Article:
Constantly improve your understanding of what customers want through frequent experimentation is at the heart of how lean practices can help entrepreneurs eliminate waste. A key component is to make tweaks to your product, business model, sales pitch, marketing, and other business operations based on measurable feedback. Instead of building the perfect, all-encompassing product right away, lean advocates building the minimum viable version that can test the riskiest parts of your idea and business model.

One of the big premises of the Lean startup movement is that it’s easier and cheaper to experiment, learn and start up a company in the tech space than ever before. While much of the Lean philosophies seem to be applicable to food, it is unclear whether the premise that experimentation, learning and starting up is cheap and easy applies to the food industry.

I would argue that new business models such as food trucks and pop-ups, and resources such as incubator kitchens are making learning cheaper. But, do these lead to sustainable businesses? This panel (and the Lean Food Startup as a whole) is going to address some of these topics and this question as a whole.

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Highlights from Launching a Food Business on a Lean Budget

Hey folks, our friends over at Harlem Food Local did a great job with a writeup on our inaugural event, Launching a Food Business on Lean Budget back on February 27th. In it, the highlight 15 of their takeaways from the panelists, so if you didn’t get a chance to go, here are their crib notes 🙂 We encourage you to sign up for The Lean Food Startup NYC MeetUp Group and come to the next meeting scheduled for March 26th.

Interested in starting a food business? Here are the top 15 take-away tips from the panel that will help you navigate this insane startup business.

  1. Delusion is a Necessity. You must have uncompromising and unwavering belief in your product, your idea, and your mission. But, this delusion must be anchored by the slightest bit of reality, where you also have to realize that you are not going to have any idea what you are doing for most of the time.
  2. You must be intensely and extremely stubborn (coupled with the aforementioned ‘delusion’, they work very well together). Every time someone tells you’re wrong, tells you that your product stupid or that your packaging is ugly, and that you’re never going to succeed, you have to dig your heals in even more and stay committed.
  3. However much money you have for StartUp and Operating costs, chop that amount in half and use it as your actual budget. Don’t worry, the reserved half will get used too (on costs you never anticipated) but you’ll be under much less financial stress if you budget conservatively.
  4. Have a very honest conversation with yourself about how much money you have, what your costs will be, and when you need to start being profitable. Remove all of the delusion from this step. Really figure out if, with the tools and capital you have, your plan will turn into a winning equation. If you aren’t absolutely certain, take inventory of where you feel you could improve, and do that before you sink a ton of cash into discovering your hunch about it not working out was right.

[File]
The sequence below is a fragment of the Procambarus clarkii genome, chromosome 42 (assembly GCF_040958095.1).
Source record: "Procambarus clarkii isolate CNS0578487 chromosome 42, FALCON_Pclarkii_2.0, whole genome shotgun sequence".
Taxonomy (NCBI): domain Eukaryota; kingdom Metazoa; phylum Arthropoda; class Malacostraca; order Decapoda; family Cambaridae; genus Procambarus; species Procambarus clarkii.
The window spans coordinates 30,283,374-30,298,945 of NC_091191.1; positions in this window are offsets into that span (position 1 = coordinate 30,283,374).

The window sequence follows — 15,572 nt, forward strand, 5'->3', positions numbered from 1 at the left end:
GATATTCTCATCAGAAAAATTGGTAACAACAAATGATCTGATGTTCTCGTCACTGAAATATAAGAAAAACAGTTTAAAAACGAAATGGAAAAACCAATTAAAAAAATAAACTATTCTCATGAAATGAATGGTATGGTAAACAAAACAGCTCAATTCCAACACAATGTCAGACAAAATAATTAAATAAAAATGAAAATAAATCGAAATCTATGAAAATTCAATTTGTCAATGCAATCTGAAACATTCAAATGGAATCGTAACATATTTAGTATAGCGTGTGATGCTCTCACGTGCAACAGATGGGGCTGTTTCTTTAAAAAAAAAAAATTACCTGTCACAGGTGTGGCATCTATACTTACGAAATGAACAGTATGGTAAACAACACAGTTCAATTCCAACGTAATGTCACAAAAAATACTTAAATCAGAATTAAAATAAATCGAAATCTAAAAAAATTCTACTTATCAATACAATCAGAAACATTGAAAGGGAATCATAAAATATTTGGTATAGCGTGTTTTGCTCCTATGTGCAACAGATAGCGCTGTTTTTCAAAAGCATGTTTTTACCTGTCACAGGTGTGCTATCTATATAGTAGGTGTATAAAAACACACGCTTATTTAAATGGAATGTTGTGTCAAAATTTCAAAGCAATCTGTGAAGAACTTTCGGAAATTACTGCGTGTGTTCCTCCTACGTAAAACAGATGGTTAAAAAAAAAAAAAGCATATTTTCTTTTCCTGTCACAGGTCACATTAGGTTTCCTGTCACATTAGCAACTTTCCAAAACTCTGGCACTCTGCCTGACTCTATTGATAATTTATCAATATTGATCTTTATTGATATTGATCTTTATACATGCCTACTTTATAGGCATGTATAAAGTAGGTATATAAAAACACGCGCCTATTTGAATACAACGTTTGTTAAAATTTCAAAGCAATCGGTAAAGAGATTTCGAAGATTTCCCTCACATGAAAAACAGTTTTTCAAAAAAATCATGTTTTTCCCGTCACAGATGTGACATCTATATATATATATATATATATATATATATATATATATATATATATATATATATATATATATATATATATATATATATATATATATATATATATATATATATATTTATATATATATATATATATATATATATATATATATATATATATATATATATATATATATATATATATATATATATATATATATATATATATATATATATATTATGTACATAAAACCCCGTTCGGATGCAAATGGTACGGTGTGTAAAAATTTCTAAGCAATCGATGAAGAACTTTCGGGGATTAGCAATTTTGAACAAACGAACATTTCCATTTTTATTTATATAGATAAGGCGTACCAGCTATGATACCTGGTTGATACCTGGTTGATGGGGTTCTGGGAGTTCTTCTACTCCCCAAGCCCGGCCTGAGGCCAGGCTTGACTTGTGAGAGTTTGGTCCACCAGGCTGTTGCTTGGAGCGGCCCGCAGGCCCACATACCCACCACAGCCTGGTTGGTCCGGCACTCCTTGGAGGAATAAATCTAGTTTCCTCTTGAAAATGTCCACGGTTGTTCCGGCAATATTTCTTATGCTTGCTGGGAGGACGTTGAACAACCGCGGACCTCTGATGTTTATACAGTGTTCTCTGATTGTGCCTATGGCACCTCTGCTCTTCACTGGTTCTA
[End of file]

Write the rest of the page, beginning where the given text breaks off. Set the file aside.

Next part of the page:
5. Plan for a ton of costs that you never anticipated because they are ‘unknown unknowns’ and they will materialize when you least expect them.
  6. Question and Negotiate EVERY expense. Go through each and every line item on your debit sheet and if you don’t know why you are spending that amount on a particular item, try to get it for cheaper. The worst that can happen is that you’ll be paying exactly what you are right now.
  7. Everyone is NOT your Target Market. Know who your market is and get to know them on a personal level. Stop pretending that your product is so amazing that every consumer in the world will want it, because they won’t.
  8. When designing your business model, keep scalability, agility, and adaptability in mind.
  9. If you are selling a packaged food item (specifically to a grocery chain, or a gourmet specialty store), make sure any and all of your potential clients taste your product in front of you. If you leave it up to them to taste it, they never will, and you won’t get a new customer.
  10. Creating different product lines, with different costs, and different margins is one of the best way to ensure profitability. BUT, don’t expect to launch multiple products simultaneously.
  11. Plan for profit margins of no less than 50% because it is very likely that margin will shrink.
  12. The best way to learn about the industry is to get yourself a mentor. Seek out a successful business that is like yours (but does not directly compete with you) and make friends with them.
  13. Don’t think that Kickstarter (or similar types of crowd fundraisers) will get you all of the cash you need. You will need alternate funding sources. Successful crowd fundraisers require an extremely developed and vast social networks with high visibility. If you don’t have a social network like that, don’t expect for Kickstarter to be the answer to your prayers.
  14. You will need an internet presence, but chances are, you aren’t a food industry professional that is also an expert web developer. Whether you decide on a site that will be dynamic or static, outsource what you can of it. You don’t need to learn how to be a web developer while building your business. It’ll save you a lot of time, effort, and frustration if you outsource the project to someone who can do it painlessly.
  15. By throwing your hat in the ‘entrepreneur’ ring, you are signing up to have an adventure. Bound to encounter a few of your lowest lows and your highest highs, remember to have fun the whole time, because it’s an adventure of your own creation.
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Our Next Meetup

Just a real quick update on a tentative next meet up for the Lean Food Startup NYC Meetup Group. We’ll be exploring the principles of lean startups and discussing whether and how they can be applied to food startups. Please join the Meetup group if you’re interested in attending! Hope to see some of you there